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Multiple Tenancy : Use one TigerGraph instance to support several completely separate data sets, each with its own set of users. Each user community cannot see the other user communities or other data sets.
Fine-grained privileges on the same set of data : Role-based access control, available on single graphs, grants permission for the privilege to run queries (include data modification queries). In a single graph scheme, there is not a way to say "Query X can be run by some users but not by others." Using multiple graphs defined over the same set of data, each graph can have its own set of queries and own set of users, in effect customizing who can run which queries.
Overlapping graphs : Graphs can partially overlap, to enable a combination of shared and private data.
Hierarchical subgraphs : A Graph X can be defined to cover the domains of Graphs Y and Z, that is, Graph X = (Graph Y) U (Graph Z). This provides an interesting way to describe a data partitioning or parent-child structure. (This is not the same as defining sub-classes of data types; data types are still independent.)
Beginning with Version 1.2, one TigerGraph instance can manage multiple graphs, each with its own set of user privileges. This first-of-its-kind capability, dubbed MultiGraph, is available as an optional service in the Enterprise Edition of the TigerGraph platform. MultiGraph enables several powerful use cases:
If you implement only one graph now, you can upgrade to MultiGraph and add additional graphs at any time, without having to redo your existing design.
A graph is a defined as a set of vertex types and edge types. More precisely, it is all the vertices and edges of that collection of types. The domain of a graph is its set of vertex types and edge types. Each graph contains its own data loading jobs and queries, which do not affect and are not visible to other graphs.
The TigerGraph system includes several predefined roles. Each role is a fixed and logical set of privileges to perform operations. In order to access a graph, a user must be granted a role on that graph. Without a role, a user has no meaningful access.
Previously, there was only one graph, and so all users were automatically able to use that graph.
Note that the CREATE commands for queries, loading jobs, and schema_change jobs have always required that the graph name be specified, even when there was support for only one graph. Now, it is clear that these definitions are graph-specific.
If you are a user of an earlier TigerGraph system (v1.1 or earlier), please note the following specifications have changed.
Set the working graph in GSQL: You must always set the working graph, either using the -g flag with the gsql command, or by using the USE GRAPH command.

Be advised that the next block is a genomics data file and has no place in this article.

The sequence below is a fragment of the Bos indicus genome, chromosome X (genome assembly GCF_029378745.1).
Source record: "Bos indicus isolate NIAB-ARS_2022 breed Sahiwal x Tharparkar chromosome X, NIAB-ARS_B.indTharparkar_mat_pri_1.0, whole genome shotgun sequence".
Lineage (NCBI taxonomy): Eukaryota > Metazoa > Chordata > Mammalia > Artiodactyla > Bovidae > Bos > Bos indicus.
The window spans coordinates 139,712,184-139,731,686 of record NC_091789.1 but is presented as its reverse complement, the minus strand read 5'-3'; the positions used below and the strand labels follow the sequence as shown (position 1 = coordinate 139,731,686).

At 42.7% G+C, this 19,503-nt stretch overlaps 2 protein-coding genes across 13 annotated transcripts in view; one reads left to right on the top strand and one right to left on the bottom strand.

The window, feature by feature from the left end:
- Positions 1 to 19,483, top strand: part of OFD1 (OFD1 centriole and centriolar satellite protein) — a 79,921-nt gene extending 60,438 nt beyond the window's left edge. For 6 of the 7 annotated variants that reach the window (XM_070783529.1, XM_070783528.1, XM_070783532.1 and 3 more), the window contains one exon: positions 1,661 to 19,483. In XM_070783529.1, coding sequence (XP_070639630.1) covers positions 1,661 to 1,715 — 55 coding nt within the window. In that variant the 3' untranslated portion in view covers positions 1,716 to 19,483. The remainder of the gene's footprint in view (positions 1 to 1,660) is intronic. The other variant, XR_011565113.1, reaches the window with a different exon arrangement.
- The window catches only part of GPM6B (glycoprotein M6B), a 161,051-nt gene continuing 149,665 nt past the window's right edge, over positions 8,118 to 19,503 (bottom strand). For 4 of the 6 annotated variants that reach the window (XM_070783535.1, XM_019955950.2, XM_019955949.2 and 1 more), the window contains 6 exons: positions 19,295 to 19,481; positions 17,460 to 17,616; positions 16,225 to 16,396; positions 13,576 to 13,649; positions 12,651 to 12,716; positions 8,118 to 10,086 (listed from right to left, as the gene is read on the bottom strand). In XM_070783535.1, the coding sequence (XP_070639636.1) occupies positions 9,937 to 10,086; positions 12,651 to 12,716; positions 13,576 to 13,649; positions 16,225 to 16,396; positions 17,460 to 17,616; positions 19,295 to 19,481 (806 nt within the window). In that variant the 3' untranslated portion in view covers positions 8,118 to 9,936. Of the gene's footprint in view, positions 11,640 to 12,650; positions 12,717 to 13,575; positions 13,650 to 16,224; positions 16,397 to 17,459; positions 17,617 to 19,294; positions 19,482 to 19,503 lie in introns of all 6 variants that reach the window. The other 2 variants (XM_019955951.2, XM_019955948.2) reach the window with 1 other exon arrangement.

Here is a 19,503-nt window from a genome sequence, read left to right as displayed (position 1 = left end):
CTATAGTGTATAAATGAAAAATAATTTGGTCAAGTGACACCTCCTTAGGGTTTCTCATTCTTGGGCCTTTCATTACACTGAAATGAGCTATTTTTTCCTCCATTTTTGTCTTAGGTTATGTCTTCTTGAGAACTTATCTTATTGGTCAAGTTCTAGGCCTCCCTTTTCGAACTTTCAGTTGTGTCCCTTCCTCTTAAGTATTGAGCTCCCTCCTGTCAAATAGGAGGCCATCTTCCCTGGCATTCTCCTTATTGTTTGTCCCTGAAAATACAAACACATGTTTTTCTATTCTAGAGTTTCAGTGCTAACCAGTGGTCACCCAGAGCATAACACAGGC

RESTPP Endpoint changes: Endpoints which pertain to the graph data have been modified to include the name of the graph in the request URL. See RESTPP API User Guide .
User Authentication secrets and tokens: The way in which secrets and tokens are created and used has changed, in order to follow OAuth standards more closely. See Managing User Privileges and Authentication.
Changes to privileges of certain roles: If you had been using only the single default user with admin privilege, you will not notice any difference. That user has been promoted to superuser status. If you are making use of users with different roles, note the following changes in privileges:
A new top-level role, superuser , is defined. The superuser has admin privilege on all graphs, and is the only role who can create and modify shared vertex types, shared edge types, and graphs.
The architect role is renamed designer .
The public role is renamed observer .
The following commands are now shifted from admin and designer roles to the superuser role:
CREATE / DROP VERTEX|EDGE|GRAPH
CLEAR GRAPH STORE
Newly created users no longer automatically have the observer role. They have no role until explicitly granted one.
In the CREATE VERTEX statement, the WITH STATS option "outdegree" is no longer available. "outdegree_by_edgetype" is still supported and is the default.
There are many other details about using the MultiGraph feature, especially if your application has mulitple users with different roles. In the documentation, the Multiple Graph logo is placed next to relevant topics:
The following commands are new. This section provides only a summary list. For full details and examples, see the main documentation for the relevant topics.
For all users
Sets the given graph as the user's working graph.
Must be set to have privilege to create and assign global vertex and edge types.